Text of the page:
In health, protein and amino acids remain in equilibrium however in CKD this balance is disturbed. Metabolic acidosis has been shown to have deleterious effects on protein balance, leading to a negative nitrogen balance, increased protein degradation, increased essential amino acid oxidation, reduced albumin synthesis and a lack of adaption to a low protein diet, and hence is associated with protein energy malnutrition, loss of lean body mass and muscle weakness. Metabolic acidosis is also a factor in the development of renal bone disease, as bone acts as a buffer for excess acid, with loss of mineral resulting from the increase in acid. This review found three small trials in adult haemodialysis patients (n = 117). The evidence for the benefits and risks of correcting metabolic acidosis is very limited with no RCTs in pre-ESRD patients and none in children. These trials suggest there may be some beneficial effects on both protein and bone metabolism but the trials were underpowered to provide strong evidence.

Reviewer's Conclusions

Implications for practice

  • There is no randomised evidence to support the correction of acidosis in pre-ESRD patients by sodium bicarbonate supplementation or in children. Evidence in dialysis patients is very limited.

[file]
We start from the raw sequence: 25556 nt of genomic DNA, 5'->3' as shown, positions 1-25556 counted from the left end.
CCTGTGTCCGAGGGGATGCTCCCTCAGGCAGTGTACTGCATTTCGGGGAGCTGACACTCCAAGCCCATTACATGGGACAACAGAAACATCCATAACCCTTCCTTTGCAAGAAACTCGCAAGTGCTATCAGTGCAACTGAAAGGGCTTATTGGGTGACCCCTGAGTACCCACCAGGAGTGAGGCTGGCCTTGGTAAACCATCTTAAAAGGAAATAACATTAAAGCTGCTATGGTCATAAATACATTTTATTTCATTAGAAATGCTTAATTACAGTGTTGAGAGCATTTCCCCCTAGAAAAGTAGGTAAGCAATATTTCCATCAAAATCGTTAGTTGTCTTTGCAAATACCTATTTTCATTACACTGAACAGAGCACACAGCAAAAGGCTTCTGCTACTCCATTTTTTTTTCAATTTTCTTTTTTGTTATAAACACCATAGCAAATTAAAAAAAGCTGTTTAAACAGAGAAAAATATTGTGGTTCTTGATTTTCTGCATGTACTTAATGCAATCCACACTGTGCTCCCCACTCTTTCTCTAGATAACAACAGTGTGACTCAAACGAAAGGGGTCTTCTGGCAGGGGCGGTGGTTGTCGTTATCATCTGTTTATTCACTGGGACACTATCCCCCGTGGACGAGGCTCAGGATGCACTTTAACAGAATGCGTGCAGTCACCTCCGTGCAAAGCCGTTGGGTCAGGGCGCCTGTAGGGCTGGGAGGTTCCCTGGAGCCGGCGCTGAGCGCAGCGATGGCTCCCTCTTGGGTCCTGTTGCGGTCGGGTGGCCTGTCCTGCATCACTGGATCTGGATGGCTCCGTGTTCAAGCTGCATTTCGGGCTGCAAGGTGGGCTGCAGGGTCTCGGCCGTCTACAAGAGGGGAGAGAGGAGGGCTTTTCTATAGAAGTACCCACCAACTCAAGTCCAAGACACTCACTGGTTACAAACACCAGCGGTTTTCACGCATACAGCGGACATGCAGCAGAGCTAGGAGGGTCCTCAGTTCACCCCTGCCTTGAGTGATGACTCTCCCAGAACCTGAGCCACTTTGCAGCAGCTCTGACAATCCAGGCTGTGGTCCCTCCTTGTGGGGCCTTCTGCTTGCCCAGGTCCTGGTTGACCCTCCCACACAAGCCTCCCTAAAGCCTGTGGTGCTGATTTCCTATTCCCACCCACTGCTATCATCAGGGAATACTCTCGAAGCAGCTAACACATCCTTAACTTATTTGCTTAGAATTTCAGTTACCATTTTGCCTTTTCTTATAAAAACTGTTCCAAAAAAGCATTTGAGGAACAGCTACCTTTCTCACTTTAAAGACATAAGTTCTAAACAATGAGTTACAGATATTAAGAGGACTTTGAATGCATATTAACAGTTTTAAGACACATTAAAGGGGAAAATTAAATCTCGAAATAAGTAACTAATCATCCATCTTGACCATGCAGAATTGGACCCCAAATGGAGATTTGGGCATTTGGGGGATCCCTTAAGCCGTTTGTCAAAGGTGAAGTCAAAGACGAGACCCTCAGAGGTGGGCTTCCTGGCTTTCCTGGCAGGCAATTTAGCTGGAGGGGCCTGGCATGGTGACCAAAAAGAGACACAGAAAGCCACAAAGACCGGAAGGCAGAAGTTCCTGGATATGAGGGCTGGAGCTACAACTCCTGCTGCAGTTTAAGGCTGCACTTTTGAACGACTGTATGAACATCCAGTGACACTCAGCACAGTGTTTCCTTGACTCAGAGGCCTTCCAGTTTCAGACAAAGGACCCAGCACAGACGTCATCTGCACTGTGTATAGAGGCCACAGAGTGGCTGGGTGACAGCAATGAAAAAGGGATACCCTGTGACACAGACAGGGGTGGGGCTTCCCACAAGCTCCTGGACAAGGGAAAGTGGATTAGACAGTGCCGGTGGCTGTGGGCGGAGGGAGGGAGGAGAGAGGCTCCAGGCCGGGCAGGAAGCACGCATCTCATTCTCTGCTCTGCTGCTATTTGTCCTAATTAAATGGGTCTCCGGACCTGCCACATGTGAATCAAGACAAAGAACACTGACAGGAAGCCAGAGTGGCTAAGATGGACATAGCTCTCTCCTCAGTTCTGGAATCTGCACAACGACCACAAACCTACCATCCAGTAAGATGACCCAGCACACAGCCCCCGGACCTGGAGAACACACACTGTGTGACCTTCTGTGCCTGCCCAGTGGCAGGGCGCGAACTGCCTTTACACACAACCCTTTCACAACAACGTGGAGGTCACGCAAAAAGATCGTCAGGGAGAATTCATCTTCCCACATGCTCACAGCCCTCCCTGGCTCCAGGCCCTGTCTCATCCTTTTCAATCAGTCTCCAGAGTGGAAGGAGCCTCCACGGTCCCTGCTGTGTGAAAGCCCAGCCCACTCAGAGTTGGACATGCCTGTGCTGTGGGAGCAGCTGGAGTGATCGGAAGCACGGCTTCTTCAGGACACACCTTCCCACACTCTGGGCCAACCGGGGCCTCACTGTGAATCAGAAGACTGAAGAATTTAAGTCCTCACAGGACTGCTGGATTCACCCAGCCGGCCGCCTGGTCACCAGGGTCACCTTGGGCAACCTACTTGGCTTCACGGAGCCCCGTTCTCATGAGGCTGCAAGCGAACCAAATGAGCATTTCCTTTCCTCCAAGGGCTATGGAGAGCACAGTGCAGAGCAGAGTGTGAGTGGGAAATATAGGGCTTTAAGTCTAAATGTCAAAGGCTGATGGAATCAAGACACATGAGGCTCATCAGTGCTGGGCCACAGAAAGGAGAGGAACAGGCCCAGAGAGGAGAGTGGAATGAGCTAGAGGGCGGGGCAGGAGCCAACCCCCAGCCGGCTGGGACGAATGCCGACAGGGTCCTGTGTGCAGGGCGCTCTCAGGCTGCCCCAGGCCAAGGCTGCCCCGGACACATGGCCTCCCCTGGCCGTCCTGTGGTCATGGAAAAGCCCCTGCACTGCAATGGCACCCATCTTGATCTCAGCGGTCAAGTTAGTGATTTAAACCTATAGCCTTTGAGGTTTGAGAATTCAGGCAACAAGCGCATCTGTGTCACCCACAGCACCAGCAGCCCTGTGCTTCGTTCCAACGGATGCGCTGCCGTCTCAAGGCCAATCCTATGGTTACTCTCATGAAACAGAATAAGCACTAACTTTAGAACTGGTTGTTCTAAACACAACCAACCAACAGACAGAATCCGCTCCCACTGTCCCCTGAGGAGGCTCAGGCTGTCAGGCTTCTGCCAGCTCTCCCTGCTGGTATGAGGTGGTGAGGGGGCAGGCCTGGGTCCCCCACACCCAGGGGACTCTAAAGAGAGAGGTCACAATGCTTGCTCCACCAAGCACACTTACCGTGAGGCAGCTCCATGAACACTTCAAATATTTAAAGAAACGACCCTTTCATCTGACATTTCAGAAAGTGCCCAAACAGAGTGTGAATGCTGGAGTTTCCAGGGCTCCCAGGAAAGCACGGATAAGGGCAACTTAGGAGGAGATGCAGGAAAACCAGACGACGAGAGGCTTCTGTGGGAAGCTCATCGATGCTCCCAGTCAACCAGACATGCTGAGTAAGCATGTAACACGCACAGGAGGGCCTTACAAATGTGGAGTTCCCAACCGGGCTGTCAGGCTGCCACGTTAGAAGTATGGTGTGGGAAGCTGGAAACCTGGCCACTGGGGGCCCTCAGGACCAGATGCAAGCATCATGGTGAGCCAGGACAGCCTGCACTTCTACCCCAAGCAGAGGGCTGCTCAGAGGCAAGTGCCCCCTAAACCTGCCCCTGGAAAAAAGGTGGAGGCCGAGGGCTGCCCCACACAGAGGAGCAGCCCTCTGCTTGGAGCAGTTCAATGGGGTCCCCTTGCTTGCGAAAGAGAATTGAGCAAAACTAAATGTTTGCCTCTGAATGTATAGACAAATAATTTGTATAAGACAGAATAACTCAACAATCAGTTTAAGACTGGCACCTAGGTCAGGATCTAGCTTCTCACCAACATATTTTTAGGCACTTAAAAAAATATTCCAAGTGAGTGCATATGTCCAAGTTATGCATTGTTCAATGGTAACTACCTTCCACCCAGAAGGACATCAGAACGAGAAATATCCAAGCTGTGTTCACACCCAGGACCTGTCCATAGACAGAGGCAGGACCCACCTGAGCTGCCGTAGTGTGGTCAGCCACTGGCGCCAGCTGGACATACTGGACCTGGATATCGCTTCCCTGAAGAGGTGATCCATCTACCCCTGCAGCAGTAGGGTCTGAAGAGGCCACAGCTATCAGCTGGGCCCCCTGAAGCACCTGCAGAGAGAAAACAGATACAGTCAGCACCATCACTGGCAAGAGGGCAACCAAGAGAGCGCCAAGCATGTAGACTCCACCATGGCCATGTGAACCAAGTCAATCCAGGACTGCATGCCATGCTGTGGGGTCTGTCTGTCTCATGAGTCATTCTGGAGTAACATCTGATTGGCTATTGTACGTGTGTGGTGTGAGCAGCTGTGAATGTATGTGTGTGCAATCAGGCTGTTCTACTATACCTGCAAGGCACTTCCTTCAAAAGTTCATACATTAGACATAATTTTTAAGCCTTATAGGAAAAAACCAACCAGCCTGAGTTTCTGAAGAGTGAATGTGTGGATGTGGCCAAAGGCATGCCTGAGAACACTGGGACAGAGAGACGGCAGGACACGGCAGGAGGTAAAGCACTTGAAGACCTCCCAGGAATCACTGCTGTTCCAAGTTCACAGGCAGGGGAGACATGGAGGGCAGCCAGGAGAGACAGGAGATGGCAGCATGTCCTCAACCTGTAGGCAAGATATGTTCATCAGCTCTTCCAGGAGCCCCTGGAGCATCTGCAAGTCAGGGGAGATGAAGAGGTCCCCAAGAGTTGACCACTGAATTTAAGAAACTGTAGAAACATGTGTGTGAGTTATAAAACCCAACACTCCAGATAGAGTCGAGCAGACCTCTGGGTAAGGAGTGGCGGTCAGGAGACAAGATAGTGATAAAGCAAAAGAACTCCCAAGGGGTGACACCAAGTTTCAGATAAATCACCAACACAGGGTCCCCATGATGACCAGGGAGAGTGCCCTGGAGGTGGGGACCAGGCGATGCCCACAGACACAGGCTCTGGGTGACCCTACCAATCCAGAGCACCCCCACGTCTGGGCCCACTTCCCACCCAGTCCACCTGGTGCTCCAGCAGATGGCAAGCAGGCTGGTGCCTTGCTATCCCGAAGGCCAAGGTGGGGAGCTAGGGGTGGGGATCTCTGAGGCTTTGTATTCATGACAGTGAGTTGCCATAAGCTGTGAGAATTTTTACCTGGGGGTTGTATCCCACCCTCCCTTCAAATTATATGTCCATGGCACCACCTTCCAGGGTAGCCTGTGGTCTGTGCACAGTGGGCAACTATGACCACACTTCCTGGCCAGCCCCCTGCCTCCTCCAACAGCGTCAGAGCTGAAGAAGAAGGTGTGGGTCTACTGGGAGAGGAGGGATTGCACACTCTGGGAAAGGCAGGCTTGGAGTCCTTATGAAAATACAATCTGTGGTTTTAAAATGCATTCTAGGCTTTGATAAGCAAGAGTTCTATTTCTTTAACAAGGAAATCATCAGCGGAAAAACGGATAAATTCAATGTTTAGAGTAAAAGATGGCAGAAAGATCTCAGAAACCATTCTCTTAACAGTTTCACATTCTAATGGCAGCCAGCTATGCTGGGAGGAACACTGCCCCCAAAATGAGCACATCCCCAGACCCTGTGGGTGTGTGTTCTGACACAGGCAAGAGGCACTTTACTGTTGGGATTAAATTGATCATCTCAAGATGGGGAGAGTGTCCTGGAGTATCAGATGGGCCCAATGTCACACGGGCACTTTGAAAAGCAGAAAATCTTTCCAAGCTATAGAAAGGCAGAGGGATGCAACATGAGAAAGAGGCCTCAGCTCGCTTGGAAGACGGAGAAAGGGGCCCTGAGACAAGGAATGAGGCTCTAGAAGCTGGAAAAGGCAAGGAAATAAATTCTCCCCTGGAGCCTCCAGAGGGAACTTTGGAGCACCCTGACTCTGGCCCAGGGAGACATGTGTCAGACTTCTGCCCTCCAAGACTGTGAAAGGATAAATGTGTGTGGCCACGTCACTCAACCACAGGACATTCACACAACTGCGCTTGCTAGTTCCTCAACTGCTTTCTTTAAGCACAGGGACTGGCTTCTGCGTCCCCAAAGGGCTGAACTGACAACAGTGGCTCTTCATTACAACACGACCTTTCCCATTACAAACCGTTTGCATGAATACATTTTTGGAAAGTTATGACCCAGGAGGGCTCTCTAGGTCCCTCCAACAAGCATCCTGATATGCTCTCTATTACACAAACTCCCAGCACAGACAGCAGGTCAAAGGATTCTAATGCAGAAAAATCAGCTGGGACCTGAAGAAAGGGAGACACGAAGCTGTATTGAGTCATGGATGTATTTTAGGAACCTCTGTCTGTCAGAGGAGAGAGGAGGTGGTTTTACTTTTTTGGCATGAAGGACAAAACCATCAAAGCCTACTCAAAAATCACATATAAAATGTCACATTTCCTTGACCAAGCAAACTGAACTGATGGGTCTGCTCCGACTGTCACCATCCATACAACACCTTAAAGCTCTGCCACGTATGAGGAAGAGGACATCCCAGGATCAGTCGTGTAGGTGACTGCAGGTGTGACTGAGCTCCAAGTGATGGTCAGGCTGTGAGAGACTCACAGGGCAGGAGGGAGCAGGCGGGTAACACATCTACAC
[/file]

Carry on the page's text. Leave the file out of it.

• Sodium bicarbonate is an inexpensive and well tolerated drug, and increasing bicarbonate concentration in dialysis fluid is relatively straightforward: both are effective in correcting acidosis. These considerations no doubt help support positive guideline recommendations for acidosis correction.
  • Current guidelines have to rely on extrapolation from the few dialysis trials, non randomised data and consensus. KDOQI recommends maintaining predialysis bicarbonate ≥ 22 mEq/L in all patients (KDOQI 2000), the UK Renal Association has different targets for CAPD (25-29 mmol/L) and HD (20-26 mmol/L) and a non specific target 'within normal range' for pre-ESRD patients (UKRA 2002). The Australian CARI Guidelines for pre-ESRD patients recommend correction to over 22 mol/L based on Grade III evidence (CARI 2005).
  • However it is not known how rigorously identification and correction of acidosis is achieved in pre-ESRD patients. Registry data enable audit in dialysis patients. The potential adverse consequences of volume loading in patients at risk of fluid retention, or of over-correction leading to alkalosis which may precipitate calcium phosphorus and lead to symptomatic hypotension have not been fully addressed. Whether mild acidosis is actually beneficial in dialysis patients as indicated by observational data or whether this is just reverse epidemiology reflecting higher protein intake is uncertain.

Implications for research

RCTs are needed to determine the benefits and risks of correction of acidosis in both pre-ESRD and dialysis patients and could consider at what bicarbonate level to initiate correction and what target level to achieve.